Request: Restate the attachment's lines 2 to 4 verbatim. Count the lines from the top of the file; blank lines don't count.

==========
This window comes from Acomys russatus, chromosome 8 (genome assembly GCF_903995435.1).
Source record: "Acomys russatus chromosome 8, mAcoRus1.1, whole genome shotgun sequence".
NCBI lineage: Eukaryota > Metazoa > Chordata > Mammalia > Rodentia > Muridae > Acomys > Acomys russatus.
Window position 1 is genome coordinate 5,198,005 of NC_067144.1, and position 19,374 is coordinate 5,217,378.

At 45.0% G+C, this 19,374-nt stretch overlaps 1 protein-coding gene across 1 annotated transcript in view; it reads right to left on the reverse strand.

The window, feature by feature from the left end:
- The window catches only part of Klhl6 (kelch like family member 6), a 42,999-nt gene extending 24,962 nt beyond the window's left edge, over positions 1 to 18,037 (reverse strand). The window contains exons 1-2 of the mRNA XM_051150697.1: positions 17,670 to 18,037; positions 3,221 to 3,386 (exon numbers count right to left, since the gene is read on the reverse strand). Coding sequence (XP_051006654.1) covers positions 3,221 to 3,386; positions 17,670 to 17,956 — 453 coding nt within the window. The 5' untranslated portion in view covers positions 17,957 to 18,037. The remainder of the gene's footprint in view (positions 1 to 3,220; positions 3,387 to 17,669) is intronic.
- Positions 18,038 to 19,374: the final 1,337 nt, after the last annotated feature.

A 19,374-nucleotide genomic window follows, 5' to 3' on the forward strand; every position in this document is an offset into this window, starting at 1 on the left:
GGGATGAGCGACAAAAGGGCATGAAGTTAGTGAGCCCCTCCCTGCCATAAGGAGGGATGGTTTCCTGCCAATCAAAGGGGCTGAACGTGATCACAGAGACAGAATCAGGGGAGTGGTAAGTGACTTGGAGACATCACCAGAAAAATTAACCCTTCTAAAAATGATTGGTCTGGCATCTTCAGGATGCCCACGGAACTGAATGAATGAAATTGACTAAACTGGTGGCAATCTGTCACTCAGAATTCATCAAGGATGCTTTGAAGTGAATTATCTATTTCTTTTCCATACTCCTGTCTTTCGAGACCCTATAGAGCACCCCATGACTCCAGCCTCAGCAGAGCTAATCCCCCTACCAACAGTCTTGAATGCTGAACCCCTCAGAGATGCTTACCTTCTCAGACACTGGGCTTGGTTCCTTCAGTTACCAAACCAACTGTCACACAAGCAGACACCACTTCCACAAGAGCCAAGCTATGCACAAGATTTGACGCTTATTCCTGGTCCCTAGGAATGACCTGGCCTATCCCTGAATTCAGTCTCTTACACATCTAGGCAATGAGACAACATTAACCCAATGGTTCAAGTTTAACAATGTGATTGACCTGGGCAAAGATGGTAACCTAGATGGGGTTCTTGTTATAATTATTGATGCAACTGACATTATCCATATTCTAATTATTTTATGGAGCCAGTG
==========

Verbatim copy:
Source record: "Acomys russatus chromosome 8, mAcoRus1.1, whole genome shotgun sequence".
NCBI lineage: Eukaryota > Metazoa > Chordata > Mammalia > Rodentia > Muridae > Acomys > Acomys russatus.
Window position 1 is genome coordinate 5,198,005 of NC_067144.1, and position 19,374 is coordinate 5,217,378.